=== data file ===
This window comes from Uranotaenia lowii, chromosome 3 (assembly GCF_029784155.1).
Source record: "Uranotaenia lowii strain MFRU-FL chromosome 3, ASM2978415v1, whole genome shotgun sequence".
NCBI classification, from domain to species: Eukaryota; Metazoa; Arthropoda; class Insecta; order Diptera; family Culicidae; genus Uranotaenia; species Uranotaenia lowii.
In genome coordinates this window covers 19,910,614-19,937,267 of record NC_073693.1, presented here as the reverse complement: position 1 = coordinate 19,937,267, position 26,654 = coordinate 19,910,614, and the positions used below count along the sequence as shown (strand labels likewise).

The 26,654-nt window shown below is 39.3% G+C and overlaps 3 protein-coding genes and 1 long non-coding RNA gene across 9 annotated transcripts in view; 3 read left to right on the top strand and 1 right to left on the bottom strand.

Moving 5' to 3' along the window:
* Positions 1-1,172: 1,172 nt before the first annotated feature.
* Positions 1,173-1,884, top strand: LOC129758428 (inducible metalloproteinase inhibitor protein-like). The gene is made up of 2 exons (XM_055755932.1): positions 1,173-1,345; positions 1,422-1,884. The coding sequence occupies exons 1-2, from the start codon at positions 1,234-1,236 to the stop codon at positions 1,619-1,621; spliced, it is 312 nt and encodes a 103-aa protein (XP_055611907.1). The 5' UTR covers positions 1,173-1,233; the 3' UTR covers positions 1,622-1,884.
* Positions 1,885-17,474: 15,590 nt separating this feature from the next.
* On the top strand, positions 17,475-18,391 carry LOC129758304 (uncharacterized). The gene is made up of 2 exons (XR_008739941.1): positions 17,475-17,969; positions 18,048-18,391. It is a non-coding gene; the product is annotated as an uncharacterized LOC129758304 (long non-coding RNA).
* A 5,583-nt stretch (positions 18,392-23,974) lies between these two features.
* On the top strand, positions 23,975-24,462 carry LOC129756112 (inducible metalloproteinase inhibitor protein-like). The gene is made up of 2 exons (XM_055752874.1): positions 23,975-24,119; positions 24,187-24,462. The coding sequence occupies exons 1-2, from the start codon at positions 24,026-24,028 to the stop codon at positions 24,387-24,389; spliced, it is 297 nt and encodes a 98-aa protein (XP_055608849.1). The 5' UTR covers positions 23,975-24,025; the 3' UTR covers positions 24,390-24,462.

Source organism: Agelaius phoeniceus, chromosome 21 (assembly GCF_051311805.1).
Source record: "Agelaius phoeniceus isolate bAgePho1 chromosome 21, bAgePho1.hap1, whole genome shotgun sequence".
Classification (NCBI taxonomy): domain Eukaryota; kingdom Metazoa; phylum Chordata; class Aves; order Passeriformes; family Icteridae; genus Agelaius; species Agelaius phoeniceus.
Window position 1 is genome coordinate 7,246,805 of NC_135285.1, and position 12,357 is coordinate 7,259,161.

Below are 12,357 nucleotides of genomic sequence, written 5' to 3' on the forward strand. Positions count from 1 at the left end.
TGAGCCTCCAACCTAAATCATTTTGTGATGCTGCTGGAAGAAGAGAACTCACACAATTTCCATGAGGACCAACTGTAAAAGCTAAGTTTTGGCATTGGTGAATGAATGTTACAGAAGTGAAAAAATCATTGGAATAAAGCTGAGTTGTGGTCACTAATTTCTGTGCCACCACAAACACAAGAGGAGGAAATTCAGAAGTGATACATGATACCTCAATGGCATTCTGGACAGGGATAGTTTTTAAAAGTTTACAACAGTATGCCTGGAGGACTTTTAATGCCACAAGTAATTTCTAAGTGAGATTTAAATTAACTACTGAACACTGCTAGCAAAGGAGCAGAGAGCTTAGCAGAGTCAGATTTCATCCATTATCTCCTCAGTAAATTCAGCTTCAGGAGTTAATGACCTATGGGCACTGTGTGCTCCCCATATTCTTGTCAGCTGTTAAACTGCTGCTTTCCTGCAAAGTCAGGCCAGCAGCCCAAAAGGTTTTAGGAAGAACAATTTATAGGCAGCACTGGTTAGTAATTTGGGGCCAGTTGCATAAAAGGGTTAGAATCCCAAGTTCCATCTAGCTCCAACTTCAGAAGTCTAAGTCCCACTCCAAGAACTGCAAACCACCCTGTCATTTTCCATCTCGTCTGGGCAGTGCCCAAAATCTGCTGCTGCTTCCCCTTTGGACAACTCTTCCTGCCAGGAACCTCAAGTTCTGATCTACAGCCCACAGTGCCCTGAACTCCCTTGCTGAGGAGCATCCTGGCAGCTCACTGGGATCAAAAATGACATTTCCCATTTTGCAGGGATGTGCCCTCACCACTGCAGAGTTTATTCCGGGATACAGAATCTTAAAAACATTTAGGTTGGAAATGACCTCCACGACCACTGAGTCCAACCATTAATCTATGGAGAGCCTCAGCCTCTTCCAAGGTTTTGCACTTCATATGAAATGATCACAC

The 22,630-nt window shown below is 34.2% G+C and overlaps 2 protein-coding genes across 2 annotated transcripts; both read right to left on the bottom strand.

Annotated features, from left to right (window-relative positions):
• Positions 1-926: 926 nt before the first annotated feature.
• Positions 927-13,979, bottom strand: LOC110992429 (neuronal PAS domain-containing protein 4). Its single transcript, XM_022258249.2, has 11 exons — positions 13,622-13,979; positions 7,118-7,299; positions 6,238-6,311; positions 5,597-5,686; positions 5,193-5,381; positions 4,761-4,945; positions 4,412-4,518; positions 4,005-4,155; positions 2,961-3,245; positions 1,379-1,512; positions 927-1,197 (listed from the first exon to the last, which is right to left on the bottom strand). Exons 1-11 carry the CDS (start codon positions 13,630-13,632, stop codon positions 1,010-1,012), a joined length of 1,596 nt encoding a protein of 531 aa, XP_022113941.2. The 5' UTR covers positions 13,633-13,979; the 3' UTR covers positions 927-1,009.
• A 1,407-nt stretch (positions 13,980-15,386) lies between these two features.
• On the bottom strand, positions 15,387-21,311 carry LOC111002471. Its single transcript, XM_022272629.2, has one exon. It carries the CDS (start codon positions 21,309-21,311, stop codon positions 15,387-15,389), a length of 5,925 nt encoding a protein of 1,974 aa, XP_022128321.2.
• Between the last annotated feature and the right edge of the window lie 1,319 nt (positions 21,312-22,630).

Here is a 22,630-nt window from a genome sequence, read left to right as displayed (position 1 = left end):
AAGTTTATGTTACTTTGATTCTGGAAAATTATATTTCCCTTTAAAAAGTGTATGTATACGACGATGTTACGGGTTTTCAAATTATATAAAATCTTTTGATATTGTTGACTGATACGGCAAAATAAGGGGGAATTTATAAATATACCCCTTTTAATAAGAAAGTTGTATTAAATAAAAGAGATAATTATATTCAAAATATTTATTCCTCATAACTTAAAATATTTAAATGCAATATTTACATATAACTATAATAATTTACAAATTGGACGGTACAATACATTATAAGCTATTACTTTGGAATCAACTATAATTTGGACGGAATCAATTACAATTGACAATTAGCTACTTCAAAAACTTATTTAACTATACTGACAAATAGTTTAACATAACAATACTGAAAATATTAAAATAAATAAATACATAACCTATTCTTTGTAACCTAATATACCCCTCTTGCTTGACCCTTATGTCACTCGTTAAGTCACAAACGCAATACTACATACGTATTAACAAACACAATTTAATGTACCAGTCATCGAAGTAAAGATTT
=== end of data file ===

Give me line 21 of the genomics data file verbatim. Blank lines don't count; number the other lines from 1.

• Positions 1-926: 926 nt before the first annotated feature.